There’s been quite a bit of discussion online lately on blogs and forums about the use of High Dynamic Range (HDR) Photography and I reckon it’s fair to say that some people love it, and some people (clearly) hate it. Scott Kelby wrote on his blog recently asking for peoples thoughts on the subject and boy, did some people really let their thoughts be known.
I first became aware of HDR when a Photographer / Photoshop Guru by the name of Ben Willmore began posting HDR images he’d put together during his ongoing journey along Route 66. He’d edited them in such a way that gave them an almost surreal, futuristic look and to be honest it was this look that I associated with HDR and never considered it’s other uses…until fairly recently.
Ultimately HDR enables the photographer to produce images (when not over processed) that capture much more detail in the shadows, midtones and highlight areas and so resulting in a closer interpretation of what can been seen by the human eye:
Over the past couple of months aside from my Portrait work, I’ve been finding myself getting commissioned to photograph interiors of Hotels and Restaurants and rather than adding in bursts of light during longer exposures I’ve opted for HDR for two reasons. One reason being the speed it enables me to work and secondly (& more importantly) it gives me exactly the kind of look I’m after…a definite win, win situation!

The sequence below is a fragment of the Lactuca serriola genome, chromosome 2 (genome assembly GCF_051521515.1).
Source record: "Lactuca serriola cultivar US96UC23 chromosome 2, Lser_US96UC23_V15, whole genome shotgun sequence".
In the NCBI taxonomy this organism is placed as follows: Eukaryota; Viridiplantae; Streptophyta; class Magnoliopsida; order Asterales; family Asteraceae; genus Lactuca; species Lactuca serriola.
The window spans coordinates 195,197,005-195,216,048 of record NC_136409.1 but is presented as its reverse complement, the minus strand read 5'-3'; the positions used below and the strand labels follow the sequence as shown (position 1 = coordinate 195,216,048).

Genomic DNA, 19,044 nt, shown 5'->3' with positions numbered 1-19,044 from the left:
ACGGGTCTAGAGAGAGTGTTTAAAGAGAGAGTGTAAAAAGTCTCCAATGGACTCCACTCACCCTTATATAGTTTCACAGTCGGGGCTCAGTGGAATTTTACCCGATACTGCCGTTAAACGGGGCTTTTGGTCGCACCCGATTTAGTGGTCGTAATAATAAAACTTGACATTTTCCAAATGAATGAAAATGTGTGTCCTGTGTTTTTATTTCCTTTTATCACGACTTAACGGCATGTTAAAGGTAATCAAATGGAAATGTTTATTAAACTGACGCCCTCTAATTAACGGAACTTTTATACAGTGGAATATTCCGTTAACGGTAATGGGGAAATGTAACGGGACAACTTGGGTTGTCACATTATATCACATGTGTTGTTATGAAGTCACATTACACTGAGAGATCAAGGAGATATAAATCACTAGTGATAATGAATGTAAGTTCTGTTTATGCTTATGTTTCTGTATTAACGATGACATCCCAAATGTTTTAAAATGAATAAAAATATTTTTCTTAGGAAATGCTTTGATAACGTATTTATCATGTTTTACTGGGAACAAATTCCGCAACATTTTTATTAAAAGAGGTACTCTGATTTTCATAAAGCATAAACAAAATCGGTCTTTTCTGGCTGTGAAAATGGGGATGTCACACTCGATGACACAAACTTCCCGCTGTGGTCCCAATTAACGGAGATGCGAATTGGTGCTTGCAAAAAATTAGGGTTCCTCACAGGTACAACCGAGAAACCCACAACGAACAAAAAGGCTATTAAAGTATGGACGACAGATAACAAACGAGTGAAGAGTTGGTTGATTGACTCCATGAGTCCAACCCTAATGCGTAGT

To create a HDR image, the process involves photographing a ‘scene’ but rather than taking a single photograph, a number are taken. Five is a generally a good number of photographs to take as the first photograph will be ‘properly’ exposed and then two photographs are taken either side of this exposure each 1 stop apart:
Setting the exposures for each shot can be done manually but by doing this there is always the risk of knocking the camera so that it becomes out of line. Most modern SLR’s and some ‘Point and Shoots’ like the Canon G series, have this facility (known as Bracketing) built into them where you can select the number of exposures you want the camera to take.
Once you have your five photographs, it’s then a case of combining them so that the full range of exposures can be put together to make one final image. I generally combine three of the images together: the ‘properly exposed image plus the image that is 2 stops under exposed and the one that is 2 stops over exposed. Photoshop does have a built in ‘HDR’ creating function but to be honest it still needs a little work, so the software of choice is Photomatix, and I tend to find 99% of the time that the default settings work just fine. Once the images have been combined (tone mapped) I’ll then do a little tweeking in Photoshop just to add some finishing touches.
So, what’s your opinion of HDR? … like it or dislike it? HDR is no magic fix…it wont make a bad shot into a good shot. The old saying of ‘Garbage in Garbage out’ still counts for HDR because you still need to have good quality images to combine in the first place. Personally I think there is defintely a place in the ‘tool kit’ for it but I’d love to hear your thoughts / feelings on the subject so please leave a comment. If you’ve got any examples feel free to send them over and I’ll post some up here in an ‘update’.
Also, if you have any questions about this post or would like to see a video tutorial then just let me know in the comments section below or send me an email, message on Facebook etc… and I’ll ‘get on it’.
Bye for now.